Poetry at Sangam



New Blood by Alice Miller

The chief has left you in the bush, hungry,
too cold to move far. Your man (usually useless)

returns with a bird, speared mid-chirp
(curled white bell

at its throat) and slips it, still struggling,
over the fire. Feathers shrivel

like hair on a young man’s chin.
The chief asked you here to put his world

on display. A willing museum. You liked when he looked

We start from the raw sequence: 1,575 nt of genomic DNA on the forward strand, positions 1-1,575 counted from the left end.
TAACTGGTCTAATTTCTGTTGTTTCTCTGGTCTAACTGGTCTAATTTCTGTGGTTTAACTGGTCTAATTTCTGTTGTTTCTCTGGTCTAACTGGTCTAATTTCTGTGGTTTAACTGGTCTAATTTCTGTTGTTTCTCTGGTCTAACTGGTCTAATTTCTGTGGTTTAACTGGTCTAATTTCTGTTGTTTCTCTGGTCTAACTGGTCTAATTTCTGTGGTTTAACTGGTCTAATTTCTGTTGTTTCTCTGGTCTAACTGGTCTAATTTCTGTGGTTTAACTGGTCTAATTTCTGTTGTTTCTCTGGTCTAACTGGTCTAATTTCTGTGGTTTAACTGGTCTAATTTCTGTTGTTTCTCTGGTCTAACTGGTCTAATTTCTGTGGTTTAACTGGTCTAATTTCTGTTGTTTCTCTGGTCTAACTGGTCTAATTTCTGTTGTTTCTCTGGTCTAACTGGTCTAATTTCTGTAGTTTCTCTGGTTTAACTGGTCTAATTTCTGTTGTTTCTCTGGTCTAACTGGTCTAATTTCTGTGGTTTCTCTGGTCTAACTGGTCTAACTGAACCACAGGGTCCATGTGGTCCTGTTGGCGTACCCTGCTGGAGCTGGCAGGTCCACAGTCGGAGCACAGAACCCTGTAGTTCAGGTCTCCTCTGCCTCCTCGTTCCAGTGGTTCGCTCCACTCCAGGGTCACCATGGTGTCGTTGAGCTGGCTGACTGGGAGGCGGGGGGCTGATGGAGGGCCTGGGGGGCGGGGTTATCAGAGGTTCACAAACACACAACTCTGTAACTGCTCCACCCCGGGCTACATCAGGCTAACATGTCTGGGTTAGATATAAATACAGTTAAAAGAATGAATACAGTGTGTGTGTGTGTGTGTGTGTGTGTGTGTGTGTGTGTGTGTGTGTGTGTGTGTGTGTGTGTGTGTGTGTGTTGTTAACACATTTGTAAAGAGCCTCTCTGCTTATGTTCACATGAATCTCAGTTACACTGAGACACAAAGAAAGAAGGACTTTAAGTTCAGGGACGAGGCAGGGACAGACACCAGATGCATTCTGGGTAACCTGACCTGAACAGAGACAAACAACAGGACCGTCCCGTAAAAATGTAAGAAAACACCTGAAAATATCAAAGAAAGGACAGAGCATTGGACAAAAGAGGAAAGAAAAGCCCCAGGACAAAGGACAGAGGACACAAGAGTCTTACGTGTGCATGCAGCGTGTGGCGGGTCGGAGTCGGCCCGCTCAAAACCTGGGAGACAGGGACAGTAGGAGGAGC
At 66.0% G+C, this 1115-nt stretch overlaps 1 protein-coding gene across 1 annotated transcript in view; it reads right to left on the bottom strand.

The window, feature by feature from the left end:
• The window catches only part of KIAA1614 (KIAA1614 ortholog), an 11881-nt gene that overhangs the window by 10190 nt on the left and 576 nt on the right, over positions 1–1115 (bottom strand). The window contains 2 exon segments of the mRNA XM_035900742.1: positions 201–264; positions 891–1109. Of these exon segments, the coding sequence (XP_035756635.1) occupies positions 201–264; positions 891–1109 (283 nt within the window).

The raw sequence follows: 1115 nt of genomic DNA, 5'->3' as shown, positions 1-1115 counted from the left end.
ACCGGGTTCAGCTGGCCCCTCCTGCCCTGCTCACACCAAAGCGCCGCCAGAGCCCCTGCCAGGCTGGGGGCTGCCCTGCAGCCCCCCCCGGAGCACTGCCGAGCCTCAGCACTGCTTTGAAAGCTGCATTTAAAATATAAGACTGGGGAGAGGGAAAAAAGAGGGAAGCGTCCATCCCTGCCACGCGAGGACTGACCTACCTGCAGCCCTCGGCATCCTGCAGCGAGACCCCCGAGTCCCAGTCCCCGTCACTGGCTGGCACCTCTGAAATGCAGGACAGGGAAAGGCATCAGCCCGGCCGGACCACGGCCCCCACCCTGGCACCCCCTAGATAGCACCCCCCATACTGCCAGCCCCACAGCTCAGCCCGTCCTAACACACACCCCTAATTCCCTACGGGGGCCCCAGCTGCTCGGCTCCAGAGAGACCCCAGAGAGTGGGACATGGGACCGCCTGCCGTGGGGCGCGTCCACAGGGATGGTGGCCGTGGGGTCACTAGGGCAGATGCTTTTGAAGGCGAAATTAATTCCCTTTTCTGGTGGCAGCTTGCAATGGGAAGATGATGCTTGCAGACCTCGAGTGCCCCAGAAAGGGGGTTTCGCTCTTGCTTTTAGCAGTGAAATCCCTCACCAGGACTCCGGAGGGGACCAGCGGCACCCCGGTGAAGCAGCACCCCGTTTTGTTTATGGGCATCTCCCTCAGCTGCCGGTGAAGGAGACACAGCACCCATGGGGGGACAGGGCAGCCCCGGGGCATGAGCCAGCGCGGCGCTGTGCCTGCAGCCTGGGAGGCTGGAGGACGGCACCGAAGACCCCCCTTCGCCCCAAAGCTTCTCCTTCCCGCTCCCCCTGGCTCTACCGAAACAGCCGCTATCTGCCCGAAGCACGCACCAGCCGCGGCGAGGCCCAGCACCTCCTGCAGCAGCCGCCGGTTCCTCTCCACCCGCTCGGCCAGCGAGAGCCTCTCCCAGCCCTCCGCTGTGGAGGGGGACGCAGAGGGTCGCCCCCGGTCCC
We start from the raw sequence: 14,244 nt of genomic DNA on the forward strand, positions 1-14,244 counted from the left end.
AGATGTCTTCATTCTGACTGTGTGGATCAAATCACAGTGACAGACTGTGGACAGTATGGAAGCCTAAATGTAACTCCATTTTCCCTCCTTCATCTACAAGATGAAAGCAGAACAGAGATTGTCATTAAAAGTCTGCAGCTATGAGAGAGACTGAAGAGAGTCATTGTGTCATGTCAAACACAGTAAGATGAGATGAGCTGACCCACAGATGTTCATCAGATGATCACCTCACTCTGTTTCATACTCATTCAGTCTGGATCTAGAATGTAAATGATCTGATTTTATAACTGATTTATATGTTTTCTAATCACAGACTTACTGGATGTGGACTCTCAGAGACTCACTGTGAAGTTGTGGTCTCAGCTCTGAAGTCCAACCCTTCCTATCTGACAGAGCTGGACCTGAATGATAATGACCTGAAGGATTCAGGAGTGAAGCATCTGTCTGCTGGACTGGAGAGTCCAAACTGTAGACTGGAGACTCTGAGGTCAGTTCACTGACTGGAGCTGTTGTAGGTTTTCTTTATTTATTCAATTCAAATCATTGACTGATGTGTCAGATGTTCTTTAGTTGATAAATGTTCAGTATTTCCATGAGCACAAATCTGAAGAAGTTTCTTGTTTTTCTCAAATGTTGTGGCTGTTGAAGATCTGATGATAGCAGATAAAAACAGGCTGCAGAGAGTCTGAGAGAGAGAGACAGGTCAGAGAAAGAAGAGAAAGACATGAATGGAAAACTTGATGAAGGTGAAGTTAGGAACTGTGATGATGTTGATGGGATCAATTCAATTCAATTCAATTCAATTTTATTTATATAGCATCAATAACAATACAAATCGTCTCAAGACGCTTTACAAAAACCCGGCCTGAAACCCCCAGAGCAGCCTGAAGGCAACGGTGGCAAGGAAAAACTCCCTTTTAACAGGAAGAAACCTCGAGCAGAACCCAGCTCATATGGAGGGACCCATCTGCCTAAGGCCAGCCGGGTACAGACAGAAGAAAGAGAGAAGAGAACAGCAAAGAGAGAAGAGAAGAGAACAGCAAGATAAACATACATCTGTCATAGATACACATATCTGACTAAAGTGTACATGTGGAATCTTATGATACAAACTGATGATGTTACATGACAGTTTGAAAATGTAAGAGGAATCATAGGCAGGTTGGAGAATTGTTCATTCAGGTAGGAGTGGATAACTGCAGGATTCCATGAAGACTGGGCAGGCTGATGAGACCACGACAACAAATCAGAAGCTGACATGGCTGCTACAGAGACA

back scared, at his daughter. You liked when he left but

you’re not sure now which way it is to the sea. Your man
has lit a fire. But above the flame,

the bird’s wings flap; it flexes its body free of the spit
and launches, burning, in the air.

Your man reaches his fist up, grasps nothing.
You laugh as the fire spills into the trees,

but the bush is wet and will not light.